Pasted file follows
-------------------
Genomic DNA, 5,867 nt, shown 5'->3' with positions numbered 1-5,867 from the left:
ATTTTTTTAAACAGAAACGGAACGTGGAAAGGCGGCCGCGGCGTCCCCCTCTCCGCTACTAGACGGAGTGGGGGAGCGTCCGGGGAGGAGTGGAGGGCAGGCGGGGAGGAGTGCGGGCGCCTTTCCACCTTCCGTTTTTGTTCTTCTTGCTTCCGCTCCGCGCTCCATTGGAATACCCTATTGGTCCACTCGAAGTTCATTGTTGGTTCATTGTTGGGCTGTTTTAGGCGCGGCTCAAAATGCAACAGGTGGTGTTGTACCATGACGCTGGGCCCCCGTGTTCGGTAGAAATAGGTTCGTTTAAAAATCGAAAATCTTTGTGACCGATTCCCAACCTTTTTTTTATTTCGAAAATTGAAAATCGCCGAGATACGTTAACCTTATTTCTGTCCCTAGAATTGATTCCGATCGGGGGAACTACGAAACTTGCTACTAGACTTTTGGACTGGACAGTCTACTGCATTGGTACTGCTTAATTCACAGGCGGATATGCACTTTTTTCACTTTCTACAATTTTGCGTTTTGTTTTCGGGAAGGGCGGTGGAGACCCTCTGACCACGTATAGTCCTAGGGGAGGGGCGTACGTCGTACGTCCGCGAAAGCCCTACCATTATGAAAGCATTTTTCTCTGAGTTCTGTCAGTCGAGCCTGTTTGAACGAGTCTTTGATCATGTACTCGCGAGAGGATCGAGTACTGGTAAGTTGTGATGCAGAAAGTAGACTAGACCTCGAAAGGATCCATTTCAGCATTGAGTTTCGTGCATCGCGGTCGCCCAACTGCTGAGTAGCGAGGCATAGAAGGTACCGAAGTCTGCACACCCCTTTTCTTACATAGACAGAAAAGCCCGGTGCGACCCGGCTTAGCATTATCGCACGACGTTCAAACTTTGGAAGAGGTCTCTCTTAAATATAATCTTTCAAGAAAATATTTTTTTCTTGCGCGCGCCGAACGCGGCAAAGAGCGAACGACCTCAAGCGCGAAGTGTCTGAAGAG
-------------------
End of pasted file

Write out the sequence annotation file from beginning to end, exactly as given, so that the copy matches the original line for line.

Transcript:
Genomic DNA, 5,867 nt, shown 5'->3' with positions numbered 1-5,867 from the left:
ATTTTTTTAAACAGAAACGGAACGTGGAAAGGCGGCCGCGGCGTCCCCCTCTCCGCTACTAGACGGAGTGGGGGAGCGTCCGGGGAGGAGTGGAGGGCAGGCGGGGAGGAGTGCGGGCGCCTTTCCACCTTCCGTTTTTGTTCTTCTTGCTTCCGCTCCGCGCTCCATTGGAATACCCTATTGGTCCACTCGAAGTTCATTGTTGGTTCATTGTTGGGCTGTTTTAGGCGCGGCTCAAAATGCAACAGGTGGTGTTGTACCATGACGCTGGGCCCCCGTGTTCGGTAGAAATAGGTTCGTTTAAAAATCGAAAATCTTTGTGACCGATTCCCAACCTTTTTTTTATTTCGAAAATTGAAAATCGCCGAGATACGTTAACCTTATTTCTGTCCCTAGAATTGATTCCGATCGGGGGAACTACGAAACTTGCTACTAGACTTTTGGACTGGACAGTCTACTGCATTGGTACTGCTTAATTCACAGGCGGATATGCACTTTTTTCACTTTCTACAATTTTGCGTTTTGTTTTCGGGAAGGGCGGTGGAGACCCTCTGACCACGTATAGTCCTAGGGGAGGGGCGTACGTCGTACGTCCGCGAAAGCCCTACCATTATGAAAGCATTTTTCTCTGAGTTCTGTCAGTCGAGCCTGTTTGAACGAGTCTTTGATCATGTACTCGCGAGAGGATCGAGTACTGGTAAGTTGTGATGCAGAAAGTAGACTAGACCTCGAAAGGATCCATTTCAGCATTGAGTTTCGTGCATCGCGGTCGCCCAACTGCTGAGTAGCGAGGCATAGAAGGTACCGAAGTCTGCACACCCCTTTTCTTACATAGACAGAAAAGCCCGGTGCGACCCGGCTTAGCATTATCGCACGACGTTCAAACTTTGGAAGAGGTCTCTCTTAAATATAATCTTTCAAGAAAATATTTTTTTCTTGCGCGCGCCGAACGCGGCAAAGAGCGAACGACCTCAAGCGCGAAGTGTCTGAAGAG